Crawford adopts a more caring approach

NABEELAH MOHEDEEN

The Crawford Civic Association held a Community Care Day in Kromboom Park on Thursday March 31, where people heard about the importance of looking after their health and safety and enjoyed a morning of entertainment.

The Department of Social Development, RLabs, Athlone Chess Club, Safeline Child Abuse Treatment and Prevention Centre and Diabetic 101 were there.

Joan Leukes, the civic association’s chairwoman and the programme’s coordinator, said a survey by the association late last year found that there was little for children to do or places where young people could go in the area.

“We realised that we needed to bring in other service providers, such as the park which has been mainly used for negative elements, and become unsafe. Therefore we felt we need to show how it can become safe with us all rolling up our sleeves and participating,” Ms Leukes said.

“This was planned in December last year and the community took money out of their pockets to fund this. It took us lots of begging, and also we asked the councillor for support and a church support group to see that we have tables and chairs. The apples were donated by someone who took pity on us because we had nothing to give the children. I feel ecstatic about the outcome of this day. The community knows now who their neighbours are and that there are activities, education, health and safety for the children to become part of,” she said.

Nicole Martin, a community development worker at Safeline Child Abuse Treatment and Prevention Centre, taught the children about safety during the holidays.

“We find that in the holidays children are left on their own because parents have to work so often the younger children are left with older brothers or sisters. We talk to children about keeping safe during the holidays, and we explore body parts to find out if children know where their private parts are.

“Often, younger ones are not always aware about how many private parts they have, and if something happens to them or sexually abuses them they are not able to testify about what has happened. We speak about good and harmful substances as well as about dangerous objects and alcohol dangers,” said Ms Martin.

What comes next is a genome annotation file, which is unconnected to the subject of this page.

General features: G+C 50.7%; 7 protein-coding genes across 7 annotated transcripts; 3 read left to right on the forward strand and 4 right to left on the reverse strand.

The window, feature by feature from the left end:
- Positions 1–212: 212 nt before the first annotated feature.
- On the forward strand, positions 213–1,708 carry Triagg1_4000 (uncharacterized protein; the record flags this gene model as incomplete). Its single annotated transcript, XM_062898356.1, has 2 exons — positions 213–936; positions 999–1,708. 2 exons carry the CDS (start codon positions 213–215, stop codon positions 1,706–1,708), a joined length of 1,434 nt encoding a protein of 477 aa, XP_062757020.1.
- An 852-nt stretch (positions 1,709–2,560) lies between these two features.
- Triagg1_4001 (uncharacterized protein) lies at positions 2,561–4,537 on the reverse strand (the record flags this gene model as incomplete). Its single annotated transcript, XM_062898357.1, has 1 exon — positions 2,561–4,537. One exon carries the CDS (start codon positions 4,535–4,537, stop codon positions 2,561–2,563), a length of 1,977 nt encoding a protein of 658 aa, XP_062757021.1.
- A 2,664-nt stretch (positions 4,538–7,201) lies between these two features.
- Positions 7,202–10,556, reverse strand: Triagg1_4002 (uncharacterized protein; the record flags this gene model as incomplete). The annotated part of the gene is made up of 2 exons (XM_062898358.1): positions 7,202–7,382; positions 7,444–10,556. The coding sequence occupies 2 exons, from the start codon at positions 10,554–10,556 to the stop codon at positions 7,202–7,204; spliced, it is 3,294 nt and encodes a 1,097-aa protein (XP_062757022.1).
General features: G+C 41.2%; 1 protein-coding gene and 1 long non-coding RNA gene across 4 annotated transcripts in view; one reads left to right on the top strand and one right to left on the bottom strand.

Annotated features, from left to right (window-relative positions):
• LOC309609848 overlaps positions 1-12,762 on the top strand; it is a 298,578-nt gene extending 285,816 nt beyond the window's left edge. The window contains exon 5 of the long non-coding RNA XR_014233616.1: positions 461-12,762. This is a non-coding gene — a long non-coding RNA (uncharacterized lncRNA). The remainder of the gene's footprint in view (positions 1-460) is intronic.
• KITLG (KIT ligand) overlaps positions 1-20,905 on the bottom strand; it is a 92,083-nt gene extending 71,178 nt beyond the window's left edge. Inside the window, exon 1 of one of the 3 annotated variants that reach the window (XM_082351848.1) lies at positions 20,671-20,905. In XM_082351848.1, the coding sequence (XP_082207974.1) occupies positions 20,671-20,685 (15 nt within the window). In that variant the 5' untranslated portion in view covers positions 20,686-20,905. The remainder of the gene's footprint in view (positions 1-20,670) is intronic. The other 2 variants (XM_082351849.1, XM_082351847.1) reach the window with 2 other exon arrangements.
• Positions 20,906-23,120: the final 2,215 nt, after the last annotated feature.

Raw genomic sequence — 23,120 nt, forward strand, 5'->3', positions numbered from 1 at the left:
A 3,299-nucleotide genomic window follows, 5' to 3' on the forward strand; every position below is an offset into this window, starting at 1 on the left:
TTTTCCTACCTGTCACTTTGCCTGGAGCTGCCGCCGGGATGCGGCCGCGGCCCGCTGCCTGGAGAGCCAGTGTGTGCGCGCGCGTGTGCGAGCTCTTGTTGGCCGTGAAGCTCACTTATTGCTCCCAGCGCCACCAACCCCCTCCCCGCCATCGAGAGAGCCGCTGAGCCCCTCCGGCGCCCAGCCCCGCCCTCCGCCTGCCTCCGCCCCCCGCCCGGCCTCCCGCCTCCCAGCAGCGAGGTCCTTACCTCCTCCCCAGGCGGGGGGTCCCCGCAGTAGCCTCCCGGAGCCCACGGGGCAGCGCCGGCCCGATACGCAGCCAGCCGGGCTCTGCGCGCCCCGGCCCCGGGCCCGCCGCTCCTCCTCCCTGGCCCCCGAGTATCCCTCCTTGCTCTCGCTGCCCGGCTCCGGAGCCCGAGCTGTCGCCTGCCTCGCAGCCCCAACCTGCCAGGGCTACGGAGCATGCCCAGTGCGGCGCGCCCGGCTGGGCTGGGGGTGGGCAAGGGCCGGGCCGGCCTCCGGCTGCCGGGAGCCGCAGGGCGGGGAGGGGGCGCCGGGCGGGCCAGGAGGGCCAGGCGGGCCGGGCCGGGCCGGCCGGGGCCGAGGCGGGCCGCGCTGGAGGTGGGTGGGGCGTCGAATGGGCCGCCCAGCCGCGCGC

“I think that today was a great initiative and there should be many more. They have balanced it out with information tables and also fun for the children because children learn through play. People are able to find out where they can get help and often communities have to pay for services which is taxing on our people,” she said.

Former Grade R storyteller Carol Matthews, from Athlone, said children should be kept occupied during the holidays and storytelling was a good way to do just that.

“It’s a pleasure to be here, because I feel safe and there is so many people around me. The children were very enthusiastic to listen to the story, which was all about safety, how to behave in public, how to behave in the car, how to say no, and the colours of the robots, how to be visible at night, where to skateboard and how to do it without getting hurt or hurting others. This event is good; it brings the community together, and the council can now see that we make use of this property,” Ms Matthews said.

Grandmother of eight, Kulsum Mohamed, from Greenhaven, brought two of her granchildren, who are spending the school holidays at her house, to the park. She was surprised to see the different organisations at the event and was happy to see the police there.

On Friday April 1, Graham Collison, chairman of Kromboom Park Facilities Management Committee, opened an outdoor gym, newly built by the City of Cape Town, to the public.

“Not too long ago, the garden in Kromboom Park underwent an upgrade and this indigenous feature has given a new lift to an area of the park that was formerly overgrown with bush and wild grass. The community of Crawford welcomes all to use the park and enjoy the benefits that the City has afforded us, “ said Mr Collison.